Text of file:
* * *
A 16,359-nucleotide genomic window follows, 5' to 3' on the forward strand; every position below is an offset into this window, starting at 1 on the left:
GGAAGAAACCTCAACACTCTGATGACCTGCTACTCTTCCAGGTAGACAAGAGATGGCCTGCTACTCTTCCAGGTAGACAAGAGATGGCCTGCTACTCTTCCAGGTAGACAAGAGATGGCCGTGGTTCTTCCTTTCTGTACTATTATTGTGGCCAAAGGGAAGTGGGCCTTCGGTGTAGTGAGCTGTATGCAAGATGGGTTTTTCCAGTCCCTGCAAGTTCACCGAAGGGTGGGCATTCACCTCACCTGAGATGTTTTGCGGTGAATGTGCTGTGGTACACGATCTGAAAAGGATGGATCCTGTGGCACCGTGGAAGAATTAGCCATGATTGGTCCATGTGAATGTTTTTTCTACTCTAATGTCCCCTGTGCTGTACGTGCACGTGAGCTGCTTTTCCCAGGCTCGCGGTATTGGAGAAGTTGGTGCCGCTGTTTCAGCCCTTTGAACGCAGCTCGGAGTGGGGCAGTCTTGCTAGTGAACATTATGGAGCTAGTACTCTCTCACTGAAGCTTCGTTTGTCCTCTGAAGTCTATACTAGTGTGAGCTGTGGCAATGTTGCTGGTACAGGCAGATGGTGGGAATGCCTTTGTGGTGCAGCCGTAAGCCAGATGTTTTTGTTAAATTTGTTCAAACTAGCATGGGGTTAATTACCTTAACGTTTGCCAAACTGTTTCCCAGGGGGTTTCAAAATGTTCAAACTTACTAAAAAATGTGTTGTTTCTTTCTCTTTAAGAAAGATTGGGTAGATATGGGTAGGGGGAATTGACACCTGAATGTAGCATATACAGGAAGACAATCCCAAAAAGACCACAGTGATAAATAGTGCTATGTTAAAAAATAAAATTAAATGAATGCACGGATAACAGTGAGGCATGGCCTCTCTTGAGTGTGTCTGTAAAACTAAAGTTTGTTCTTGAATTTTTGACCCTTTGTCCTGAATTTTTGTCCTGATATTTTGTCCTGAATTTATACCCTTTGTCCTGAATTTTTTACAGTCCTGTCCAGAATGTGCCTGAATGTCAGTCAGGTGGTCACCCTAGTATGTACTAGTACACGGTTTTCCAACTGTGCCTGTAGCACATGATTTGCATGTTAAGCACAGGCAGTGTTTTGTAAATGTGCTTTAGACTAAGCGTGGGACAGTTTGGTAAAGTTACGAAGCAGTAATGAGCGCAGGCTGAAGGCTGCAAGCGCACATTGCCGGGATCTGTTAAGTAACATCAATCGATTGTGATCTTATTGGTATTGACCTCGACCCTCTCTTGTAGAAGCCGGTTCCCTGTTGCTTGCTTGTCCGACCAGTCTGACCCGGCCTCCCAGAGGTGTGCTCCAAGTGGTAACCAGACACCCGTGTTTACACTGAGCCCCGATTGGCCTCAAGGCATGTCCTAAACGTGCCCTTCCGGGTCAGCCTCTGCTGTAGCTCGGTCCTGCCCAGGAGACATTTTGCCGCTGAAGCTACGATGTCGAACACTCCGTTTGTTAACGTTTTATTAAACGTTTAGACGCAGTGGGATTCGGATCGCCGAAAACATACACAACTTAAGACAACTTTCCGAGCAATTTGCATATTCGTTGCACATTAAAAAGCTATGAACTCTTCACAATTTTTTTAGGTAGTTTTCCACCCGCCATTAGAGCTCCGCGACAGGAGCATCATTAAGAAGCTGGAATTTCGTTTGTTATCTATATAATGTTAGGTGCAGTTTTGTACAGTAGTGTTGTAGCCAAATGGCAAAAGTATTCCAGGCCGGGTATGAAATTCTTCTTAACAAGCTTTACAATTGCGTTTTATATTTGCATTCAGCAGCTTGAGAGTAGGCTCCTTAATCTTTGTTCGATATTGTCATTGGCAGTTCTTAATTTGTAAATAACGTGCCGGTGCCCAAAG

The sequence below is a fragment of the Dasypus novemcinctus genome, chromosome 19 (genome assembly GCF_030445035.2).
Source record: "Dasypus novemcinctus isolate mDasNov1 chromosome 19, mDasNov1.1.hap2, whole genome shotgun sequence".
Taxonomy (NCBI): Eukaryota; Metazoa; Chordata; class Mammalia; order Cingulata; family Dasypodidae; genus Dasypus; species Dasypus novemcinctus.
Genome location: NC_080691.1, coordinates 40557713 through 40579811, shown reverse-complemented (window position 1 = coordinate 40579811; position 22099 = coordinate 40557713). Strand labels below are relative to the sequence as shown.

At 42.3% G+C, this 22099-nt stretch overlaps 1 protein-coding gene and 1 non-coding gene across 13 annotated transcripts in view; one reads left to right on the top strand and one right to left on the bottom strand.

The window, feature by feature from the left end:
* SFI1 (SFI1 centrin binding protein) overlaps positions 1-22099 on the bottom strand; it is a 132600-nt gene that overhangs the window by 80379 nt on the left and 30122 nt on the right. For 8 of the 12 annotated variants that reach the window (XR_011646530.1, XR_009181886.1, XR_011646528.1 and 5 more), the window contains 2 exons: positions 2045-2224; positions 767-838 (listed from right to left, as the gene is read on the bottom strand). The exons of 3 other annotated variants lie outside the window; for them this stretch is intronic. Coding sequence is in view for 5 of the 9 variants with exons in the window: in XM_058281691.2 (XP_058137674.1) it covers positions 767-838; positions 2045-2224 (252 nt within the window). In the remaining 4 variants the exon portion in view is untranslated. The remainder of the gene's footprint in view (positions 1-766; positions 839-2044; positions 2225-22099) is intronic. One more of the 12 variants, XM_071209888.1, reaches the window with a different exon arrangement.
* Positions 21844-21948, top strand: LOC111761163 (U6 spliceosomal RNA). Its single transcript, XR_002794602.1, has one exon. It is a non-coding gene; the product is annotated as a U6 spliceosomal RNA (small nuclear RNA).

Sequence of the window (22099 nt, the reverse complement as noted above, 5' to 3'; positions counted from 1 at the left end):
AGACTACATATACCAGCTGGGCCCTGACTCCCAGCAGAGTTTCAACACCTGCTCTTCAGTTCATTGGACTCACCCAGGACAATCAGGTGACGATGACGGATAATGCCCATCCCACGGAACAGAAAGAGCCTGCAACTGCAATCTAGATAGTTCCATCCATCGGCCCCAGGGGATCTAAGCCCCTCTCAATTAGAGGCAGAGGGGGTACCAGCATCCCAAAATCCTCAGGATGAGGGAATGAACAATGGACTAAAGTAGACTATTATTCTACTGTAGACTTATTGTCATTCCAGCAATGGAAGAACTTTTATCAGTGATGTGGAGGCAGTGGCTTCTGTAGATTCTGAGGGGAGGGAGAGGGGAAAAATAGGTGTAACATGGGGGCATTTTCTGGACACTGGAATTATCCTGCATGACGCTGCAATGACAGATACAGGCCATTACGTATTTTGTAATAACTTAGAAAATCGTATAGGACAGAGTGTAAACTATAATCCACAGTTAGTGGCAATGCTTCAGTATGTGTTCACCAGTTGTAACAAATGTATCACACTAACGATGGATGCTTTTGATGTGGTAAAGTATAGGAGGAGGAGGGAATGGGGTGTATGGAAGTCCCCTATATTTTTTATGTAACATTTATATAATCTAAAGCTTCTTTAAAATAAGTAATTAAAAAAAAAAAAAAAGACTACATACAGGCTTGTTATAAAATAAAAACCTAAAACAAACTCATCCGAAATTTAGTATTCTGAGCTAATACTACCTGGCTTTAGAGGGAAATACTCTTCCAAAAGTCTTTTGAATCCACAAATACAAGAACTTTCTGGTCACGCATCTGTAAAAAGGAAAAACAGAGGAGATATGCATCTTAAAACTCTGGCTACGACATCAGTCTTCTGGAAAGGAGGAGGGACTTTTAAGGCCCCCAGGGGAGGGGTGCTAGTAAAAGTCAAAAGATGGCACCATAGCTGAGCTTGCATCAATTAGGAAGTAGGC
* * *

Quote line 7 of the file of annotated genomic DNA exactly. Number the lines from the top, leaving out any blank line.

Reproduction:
At 42.3% G+C, this 22099-nt stretch overlaps 1 protein-coding gene and 1 non-coding gene across 13 annotated transcripts in view; one reads left to right on the top strand and one right to left on the bottom strand.